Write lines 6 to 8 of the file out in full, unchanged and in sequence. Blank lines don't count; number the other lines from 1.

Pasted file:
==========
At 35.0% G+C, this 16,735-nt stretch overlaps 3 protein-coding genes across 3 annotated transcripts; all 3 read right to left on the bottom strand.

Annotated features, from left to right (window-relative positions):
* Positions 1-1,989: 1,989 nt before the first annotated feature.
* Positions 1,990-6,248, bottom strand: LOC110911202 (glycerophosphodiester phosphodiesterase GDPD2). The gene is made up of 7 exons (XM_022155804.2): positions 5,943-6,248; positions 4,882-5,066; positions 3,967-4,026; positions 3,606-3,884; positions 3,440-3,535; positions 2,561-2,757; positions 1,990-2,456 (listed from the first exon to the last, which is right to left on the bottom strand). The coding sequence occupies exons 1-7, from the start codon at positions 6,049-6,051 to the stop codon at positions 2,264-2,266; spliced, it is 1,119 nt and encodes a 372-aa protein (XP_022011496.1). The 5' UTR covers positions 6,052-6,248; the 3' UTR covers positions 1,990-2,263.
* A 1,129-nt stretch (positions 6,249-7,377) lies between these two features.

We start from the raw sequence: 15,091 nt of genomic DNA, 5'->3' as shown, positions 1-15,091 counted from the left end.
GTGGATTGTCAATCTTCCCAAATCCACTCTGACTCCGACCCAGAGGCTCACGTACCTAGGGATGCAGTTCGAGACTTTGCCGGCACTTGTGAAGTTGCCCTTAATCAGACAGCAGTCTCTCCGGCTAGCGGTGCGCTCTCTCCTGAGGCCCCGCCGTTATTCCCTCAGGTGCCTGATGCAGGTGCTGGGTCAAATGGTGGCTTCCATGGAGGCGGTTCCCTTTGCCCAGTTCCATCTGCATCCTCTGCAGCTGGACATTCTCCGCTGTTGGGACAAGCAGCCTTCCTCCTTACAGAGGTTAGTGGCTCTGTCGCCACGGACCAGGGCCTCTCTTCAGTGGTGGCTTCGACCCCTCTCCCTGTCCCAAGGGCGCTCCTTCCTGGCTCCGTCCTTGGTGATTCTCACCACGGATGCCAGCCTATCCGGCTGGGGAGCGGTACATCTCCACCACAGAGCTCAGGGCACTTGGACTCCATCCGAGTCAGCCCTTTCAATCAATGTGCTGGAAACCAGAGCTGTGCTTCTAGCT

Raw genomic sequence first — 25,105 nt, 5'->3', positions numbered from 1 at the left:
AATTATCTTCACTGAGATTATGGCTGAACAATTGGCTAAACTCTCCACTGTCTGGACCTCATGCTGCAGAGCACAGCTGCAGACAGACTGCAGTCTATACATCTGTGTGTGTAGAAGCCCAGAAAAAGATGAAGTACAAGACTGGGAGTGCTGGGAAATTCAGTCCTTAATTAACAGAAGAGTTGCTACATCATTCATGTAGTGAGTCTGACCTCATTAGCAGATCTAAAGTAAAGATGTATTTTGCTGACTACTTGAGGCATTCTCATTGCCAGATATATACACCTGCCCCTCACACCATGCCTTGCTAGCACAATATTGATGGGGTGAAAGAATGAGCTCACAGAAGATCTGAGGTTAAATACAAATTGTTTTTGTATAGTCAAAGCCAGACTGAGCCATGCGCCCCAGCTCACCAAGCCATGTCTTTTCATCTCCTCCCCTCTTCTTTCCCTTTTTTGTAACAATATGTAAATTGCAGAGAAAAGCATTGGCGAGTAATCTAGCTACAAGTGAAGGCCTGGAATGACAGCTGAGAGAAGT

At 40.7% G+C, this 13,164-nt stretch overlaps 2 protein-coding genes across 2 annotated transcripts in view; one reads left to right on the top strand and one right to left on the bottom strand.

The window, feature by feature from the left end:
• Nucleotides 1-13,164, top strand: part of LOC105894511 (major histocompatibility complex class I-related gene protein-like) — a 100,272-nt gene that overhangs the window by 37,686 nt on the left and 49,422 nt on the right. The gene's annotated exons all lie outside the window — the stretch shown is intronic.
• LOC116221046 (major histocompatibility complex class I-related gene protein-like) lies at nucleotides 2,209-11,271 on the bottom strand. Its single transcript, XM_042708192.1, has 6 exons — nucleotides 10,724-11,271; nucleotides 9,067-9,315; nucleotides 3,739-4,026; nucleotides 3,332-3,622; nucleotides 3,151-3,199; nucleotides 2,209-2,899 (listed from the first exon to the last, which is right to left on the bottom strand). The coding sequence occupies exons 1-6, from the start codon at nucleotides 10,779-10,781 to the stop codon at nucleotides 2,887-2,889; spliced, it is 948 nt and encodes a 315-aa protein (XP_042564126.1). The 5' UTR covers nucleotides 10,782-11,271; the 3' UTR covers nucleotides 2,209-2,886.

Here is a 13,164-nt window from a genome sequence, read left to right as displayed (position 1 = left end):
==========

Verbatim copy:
We start from the raw sequence: 15,091 nt of genomic DNA, 5'->3' as shown, positions 1-15,091 counted from the left end.
GTGGATTGTCAATCTTCCCAAATCCACTCTGACTCCGACCCAGAGGCTCACGTACCTAGGGATGCAGTTCGAGACTTTGCCGGCACTTGTGAAGTTGCCCTTAATCAGACAGCAGTCTCTCCGGCTAGCGGTGCGCTCTCTCCTGAGGCCCCGCCGTTATTCCCTCAGGTGCCTGATGCAGGTGCTGGGTCAAATGGTGGCTTCCATGGAGGCGGTTCCCTTTGCCCAGTTCCATCTGCATCCTCTGCAGCTGGACATTCTCCGCTGTTGGGACAAGCAGCCTTCCTCCTTACAGAGGTTAGTGGCTCTGTCGCCACGGACCAGGGCCTCTCTTCAGTGGTGGCTTCGACCCCTCTCCCTGTCCCAAGGGCGCTCCTTCCTGGCTCCGTCCTTGGTGATTCTCACCACGGATGCCAGCCTATCCGGCTGGGGAGCGGTACATCTCCACCACAGAGCTCAGGGCACTTGGACTCCATCCGAGTCAGCCCTTTCAATCAATGTGCTGGAAACCAGAGCTGTGCTTCTAGCT

Raw genomic sequence first — 25,105 nt, 5'->3', positions numbered from 1 at the left: